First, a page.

My friends think I’m strange when I tell them that the best way to solve a problem is to call someone who works in public relations. As a consumer, I’ve learned that PR people usually take their company’s customer service seriously. When traditional dispute resolution fails, a call or email to a PR person can work wonders. In recent weeks, as a consumer, I’ve had three experiences with PR people that I wanted to note; these examples should illustrated why all PR people need to be ready to act as a customer service rep in their company’s interest.
In each of these cases I was just your average consumer. I never hinted that I knew anything about public relations. I just wanted information that I wasn’t getting through traditional channels, and I went to PR people to get this information. Nevertheless, because I’m acting here as a journalist, I won’t disclose the companies’ names.
I recently began experiencing problems with a product I ordered from Company A less than a year ago. The customer service department’s contact information was not listed on Company A’s web site. A phone number dumped me into a voicemail system that only allowed you to search by employee name, not department.
In a brief and courteous email to the PR person for Company A–the email address found via a press release–I explained that I was unable to reach the customer service department via phone, email, or the web. I requested that the PR person forward me the appropriate information and thanked them for their time.
Ten days passed before I finally received a reply from the PR person, instructing me to visit the company’s web site, where I would “find contact information for [the company’s] customer service department.”
The customer service contact information had yet to materialize on the web site. I reiterated the problem via a second email — missing customer service information — and I once again requested the proper cpntact info. Eight days passed before I received this reply: “Dear Mr. Silverman, Please contact the appropriate department by mail.”
So I sent my third and final email: “If your job is to promote and protect the image of the company, you’re not doing a very good job. I realize that you’re not a customer service representative, but my request for something as simple as customer service contact information should be something you could, at the very least, grudgingly fulfill.”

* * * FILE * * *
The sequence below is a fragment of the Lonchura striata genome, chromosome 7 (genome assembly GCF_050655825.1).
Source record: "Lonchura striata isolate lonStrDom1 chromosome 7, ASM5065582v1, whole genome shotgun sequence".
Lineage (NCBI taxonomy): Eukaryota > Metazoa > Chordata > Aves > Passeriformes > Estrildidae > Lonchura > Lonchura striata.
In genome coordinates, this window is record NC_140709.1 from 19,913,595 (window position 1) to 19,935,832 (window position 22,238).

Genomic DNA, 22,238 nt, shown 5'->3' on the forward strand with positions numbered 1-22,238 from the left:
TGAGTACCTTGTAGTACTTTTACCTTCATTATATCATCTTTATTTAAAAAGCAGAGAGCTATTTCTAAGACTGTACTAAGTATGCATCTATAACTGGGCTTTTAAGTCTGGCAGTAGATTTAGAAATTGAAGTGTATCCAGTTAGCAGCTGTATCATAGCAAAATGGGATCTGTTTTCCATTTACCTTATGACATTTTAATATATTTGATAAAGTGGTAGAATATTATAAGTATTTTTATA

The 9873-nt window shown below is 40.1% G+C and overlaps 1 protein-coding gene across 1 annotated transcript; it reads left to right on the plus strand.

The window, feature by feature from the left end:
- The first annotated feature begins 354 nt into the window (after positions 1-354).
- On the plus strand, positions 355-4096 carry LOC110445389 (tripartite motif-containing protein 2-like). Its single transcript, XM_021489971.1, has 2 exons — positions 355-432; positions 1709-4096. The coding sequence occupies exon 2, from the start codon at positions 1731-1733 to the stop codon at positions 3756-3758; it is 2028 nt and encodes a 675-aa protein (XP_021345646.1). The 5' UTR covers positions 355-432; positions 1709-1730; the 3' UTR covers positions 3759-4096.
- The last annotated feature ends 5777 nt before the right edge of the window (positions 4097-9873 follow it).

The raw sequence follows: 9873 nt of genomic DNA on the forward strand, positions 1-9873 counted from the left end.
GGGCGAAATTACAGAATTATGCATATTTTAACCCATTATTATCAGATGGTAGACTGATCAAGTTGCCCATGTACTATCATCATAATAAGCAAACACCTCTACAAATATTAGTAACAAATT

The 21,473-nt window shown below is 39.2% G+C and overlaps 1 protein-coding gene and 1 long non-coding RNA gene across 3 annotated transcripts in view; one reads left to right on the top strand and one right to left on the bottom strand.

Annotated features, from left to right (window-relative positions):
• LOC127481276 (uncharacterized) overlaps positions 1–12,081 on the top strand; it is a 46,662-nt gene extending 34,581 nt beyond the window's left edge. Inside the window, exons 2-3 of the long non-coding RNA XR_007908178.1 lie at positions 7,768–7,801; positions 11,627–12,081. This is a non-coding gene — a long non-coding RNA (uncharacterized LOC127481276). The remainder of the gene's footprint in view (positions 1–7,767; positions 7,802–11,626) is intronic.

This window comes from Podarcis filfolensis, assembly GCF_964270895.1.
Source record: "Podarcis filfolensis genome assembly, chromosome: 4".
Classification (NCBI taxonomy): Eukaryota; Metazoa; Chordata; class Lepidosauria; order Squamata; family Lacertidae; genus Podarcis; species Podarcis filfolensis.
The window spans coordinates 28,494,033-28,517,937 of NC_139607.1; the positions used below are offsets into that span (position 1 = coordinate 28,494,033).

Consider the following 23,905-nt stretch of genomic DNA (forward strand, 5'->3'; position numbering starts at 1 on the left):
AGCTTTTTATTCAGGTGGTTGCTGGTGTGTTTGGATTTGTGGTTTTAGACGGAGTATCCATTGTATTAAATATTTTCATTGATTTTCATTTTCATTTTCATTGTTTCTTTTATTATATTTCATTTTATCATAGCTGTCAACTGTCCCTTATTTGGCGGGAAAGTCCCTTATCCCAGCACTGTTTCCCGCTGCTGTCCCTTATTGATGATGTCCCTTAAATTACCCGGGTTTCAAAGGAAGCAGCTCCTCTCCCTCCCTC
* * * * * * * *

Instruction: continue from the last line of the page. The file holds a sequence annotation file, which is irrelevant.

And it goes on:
Two hours later, I received a phone call from Company A’s Chief Executive Officer offering to replace the product at no charge, along with a warm apology. He promised the company would update its web site with the appropriate contact information. One hour after this conversation, I received an email from the PR person apologizing for his behavior. I was surprised by this turn of events, but only briefly.
Later that night, checking the my blog’s visitor’s log, I noticed four visits from Company A’s IP address between the time of my third email and the CEO’s phone call. Obviously the PR person used my email address to track this not-so-happy-customer back to my blog. From there, it’s not hard to find out what I do for a living.
Company B does not deal directly with consumers, only with distributors, who in turn work directly with retailers. These distributors generally don’t have an online presence. With little idea of where to find the product I wanted, I wrote an email to the public relations department at Company B, requesting information about the availability of the product.
Less than two hours after I sent my email, the President of Company B responded via email. He answered all of my questions, thanked me for being a customer, and provided me with a list of local retailers who sell the company’s product. He also offered some in-depth information about upcoming product releases and told me that he’d recently been in New York and had seen the particular product I was looking for on the shelf at a particular retailer.